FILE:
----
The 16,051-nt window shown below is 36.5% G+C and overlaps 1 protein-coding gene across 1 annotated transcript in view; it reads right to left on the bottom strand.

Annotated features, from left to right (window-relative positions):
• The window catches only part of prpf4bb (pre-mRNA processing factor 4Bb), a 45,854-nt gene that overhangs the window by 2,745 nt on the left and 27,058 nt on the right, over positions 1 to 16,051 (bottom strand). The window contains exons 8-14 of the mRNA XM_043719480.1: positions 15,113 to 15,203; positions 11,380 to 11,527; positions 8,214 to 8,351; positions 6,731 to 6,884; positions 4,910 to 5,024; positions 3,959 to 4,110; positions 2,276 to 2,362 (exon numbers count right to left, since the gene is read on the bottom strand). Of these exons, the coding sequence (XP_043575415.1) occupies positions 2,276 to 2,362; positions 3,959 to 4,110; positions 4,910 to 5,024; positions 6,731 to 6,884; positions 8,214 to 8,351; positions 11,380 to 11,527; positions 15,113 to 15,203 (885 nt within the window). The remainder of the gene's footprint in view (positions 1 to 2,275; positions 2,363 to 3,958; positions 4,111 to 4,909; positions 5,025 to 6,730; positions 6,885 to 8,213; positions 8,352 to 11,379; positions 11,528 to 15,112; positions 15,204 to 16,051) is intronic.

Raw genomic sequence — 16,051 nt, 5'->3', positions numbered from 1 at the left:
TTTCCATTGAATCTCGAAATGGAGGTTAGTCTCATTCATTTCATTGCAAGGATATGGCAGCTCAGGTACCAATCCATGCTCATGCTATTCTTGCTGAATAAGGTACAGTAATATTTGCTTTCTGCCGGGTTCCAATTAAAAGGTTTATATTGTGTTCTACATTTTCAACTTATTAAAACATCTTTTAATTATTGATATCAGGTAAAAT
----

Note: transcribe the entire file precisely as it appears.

The 16,051-nt window shown below is 36.5% G+C and overlaps 1 protein-coding gene across 1 annotated transcript in view; it reads right to left on the bottom strand.

Annotated features, from left to right (window-relative positions):
• The window catches only part of prpf4bb (pre-mRNA processing factor 4Bb), a 45,854-nt gene that overhangs the window by 2,745 nt on the left and 27,058 nt on the right, over positions 1 to 16,051 (bottom strand). The window contains exons 8-14 of the mRNA XM_043719480.1: positions 15,113 to 15,203; positions 11,380 to 11,527; positions 8,214 to 8,351; positions 6,731 to 6,884; positions 4,910 to 5,024; positions 3,959 to 4,110; positions 2,276 to 2,362 (exon numbers count right to left, since the gene is read on the bottom strand). Of these exons, the coding sequence (XP_043575415.1) occupies positions 2,276 to 2,362; positions 3,959 to 4,110; positions 4,910 to 5,024; positions 6,731 to 6,884; positions 8,214 to 8,351; positions 11,380 to 11,527; positions 15,113 to 15,203 (885 nt within the window). The remainder of the gene's footprint in view (positions 1 to 2,275; positions 2,363 to 3,958; positions 4,111 to 4,909; positions 5,025 to 6,730; positions 6,885 to 8,213; positions 8,352 to 11,379; positions 11,528 to 15,112; positions 15,204 to 16,051) is intronic.

Raw genomic sequence — 16,051 nt, 5'->3', positions numbered from 1 at the left:
TTTCCATTGAATCTCGAAATGGAGGTTAGTCTCATTCATTTCATTGCAAGGATATGGCAGCTCAGGTACCAATCCATGCTCATGCTATTCTTGCTGAATAAGGTACAGTAATATTTGCTTTCTGCCGGGTTCCAATTAAAAGGTTTATATTGTGTTCTACATTTTCAACTTATTAAAACATCTTTTAATTATTGATATCAGGTAAAAT